All isn’t lost though. The Larrabee ISA, specifically the VPU extensions, will surface in future CPUs and integrated graphics parts. And Intel will continue to toy with the idea of using Larrabee in various forms, including a discrete GPU. However, the primary focus has shifted from producing a discrete GPU to compete with AMD and NVIDIA, to integrated graphics and a Larrabee for HPC workloads. Intel is effectively stating that it sees a potential future where discrete graphics isn’t a sustainable business and that integrated graphics will become good enough for most of what we want to do, even from a gaming perspective. In Intel’s eyes, discrete graphics would only serve the needs of a small niche if we reach this future where integrated graphics is good enough.

Much like the integration of cache controllers and FPUs into the CPU, Intel expects the GPU to take the same path. The days of discrete coprocessors have always been numbered. One benefit of a tightly coupled CPU-GPU is the bandwidth present between the two, an advantage used by game consoles for years.

This does conflict (somewhat) with AMD’s strategy of a functional Holodeck in 6 years, but that’s why Intel put the “at least in the short-term” qualifier on their statement. I believe Intel plans on making integrated graphics, over the next 5 years, good enough for nearly all 3D gaming. I’m not sure AMD’s Fusion strategy is much different.

For years Intel made a business case for delivering cheap, hardly accelerated 3D graphics on aging process technologies. Intel has apparently recognized the importance of the GPU and is changing directions. Intel will commit more resources (both in development and actual transistor budget) to the graphics portion of its CPUs going forward. Sandy Bridge will be the beginning, the ramp from there will probably mimic what we saw ATI and NVIDIA do with their GPUs over the years with a constant doubling of transistor count. Intel has purposefully limited the GPU transistor budget in the past. From what I’ve heard, that limit is now gone. It will start with Sandy Bridge, but I don’t think we’ll be impressed until 2013.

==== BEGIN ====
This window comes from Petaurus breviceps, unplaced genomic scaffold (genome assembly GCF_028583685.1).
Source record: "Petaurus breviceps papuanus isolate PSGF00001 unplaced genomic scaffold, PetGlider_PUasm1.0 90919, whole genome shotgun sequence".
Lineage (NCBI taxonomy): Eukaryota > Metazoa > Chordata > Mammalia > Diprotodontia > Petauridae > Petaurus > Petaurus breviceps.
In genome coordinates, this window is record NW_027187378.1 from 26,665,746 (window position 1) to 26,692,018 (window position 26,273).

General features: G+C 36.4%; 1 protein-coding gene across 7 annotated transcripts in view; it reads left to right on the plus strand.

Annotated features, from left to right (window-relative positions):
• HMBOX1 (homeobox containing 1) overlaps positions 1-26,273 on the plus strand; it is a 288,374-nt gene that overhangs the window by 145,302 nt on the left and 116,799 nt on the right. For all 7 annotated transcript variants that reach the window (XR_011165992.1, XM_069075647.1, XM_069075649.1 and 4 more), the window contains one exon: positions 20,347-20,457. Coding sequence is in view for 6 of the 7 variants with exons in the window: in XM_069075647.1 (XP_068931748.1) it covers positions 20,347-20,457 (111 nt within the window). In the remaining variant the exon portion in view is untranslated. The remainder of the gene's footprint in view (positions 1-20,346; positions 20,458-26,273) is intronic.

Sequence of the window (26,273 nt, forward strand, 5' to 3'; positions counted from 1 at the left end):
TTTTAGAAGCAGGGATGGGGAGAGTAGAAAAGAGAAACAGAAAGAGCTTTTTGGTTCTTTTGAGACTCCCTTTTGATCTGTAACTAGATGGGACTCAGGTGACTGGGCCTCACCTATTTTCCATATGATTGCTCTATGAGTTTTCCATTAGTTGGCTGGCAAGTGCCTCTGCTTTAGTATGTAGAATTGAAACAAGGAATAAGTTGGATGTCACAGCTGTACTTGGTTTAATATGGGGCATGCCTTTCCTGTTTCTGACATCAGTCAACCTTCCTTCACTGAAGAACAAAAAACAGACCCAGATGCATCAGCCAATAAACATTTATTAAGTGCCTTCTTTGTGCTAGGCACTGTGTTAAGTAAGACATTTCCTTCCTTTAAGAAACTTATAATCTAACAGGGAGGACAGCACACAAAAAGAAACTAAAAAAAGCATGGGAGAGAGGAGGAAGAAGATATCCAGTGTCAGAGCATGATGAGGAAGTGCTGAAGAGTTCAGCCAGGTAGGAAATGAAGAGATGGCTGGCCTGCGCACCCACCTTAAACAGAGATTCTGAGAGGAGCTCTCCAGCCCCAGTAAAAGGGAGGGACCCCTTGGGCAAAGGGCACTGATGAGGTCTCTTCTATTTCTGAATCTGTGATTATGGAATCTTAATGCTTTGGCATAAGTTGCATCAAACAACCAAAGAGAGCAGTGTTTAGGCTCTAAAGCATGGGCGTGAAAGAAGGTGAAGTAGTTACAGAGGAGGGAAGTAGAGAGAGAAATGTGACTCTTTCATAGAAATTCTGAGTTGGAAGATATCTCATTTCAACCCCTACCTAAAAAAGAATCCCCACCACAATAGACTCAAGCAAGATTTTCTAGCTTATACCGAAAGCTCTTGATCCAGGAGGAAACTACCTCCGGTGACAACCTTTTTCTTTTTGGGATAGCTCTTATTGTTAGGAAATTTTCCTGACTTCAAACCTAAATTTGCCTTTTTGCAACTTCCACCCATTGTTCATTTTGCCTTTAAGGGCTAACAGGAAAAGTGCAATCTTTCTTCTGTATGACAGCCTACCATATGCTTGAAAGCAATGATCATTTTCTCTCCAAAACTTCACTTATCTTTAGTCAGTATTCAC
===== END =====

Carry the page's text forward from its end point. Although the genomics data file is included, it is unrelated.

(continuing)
What About Atom & Moorestown?

Anything can happen, but by specifically calling out the Atom segment I get the impression that Intel is trying to build its own low power GPU core for use in SoCs. Currently the IP is licensed from Imagination Technologies, a company Intel holds a 16% stake in, but eventually Intel may build its own integrated graphics core here.

Previous Intel graphics cores haven’t been efficient enough to scale down to the smartphone SoC level. I get the impression that Intel has plans (if it is not doing so already) to create its own Atom-like GPU team to work on extremely low power graphics cores. This would ultimately eliminate the need for licensing 3rd party graphics IP in Intel’s SoCs. Planning and succeeding are two different things so only time will tell if Imagination has a long term future at Intel. The next 3 years are pretty much guaranteed to be full of Imagination graphics, at least in the Intel smartphone/SoC products.

Final Words

Intel cancelled plans for a discrete Larrabee graphics card because it could not produce one that was competitive with existing GPUs from AMD and NVIDIA in current games. Why Intel lacked the foresight to stop from even getting to this point is tough to say. The company may have been too optimistic or genuinely lacked the experience in building discrete GPUs, something it hadn’t done in more than a decade. Maybe it truly was Pat Gelsinger's baby.

This also validates AMD and NVIDIA’s strategy and their public responses to Larrabee. Those two often said that the most efficient approach to 3D graphics was not through x86 cores but through their own specialized, but programmable hardware. The x86-tax would effectively always put Larrabee at a disadvantage. When running Larrabee native code this would be less of an issue, but DX and OpenGL performance is another situation entirely. Intel executed too poorly, NVIDIA and most definitely AMD executed too well. Intel couldn’t put out a competitive Larrabee quickly enough, it fell too far behind.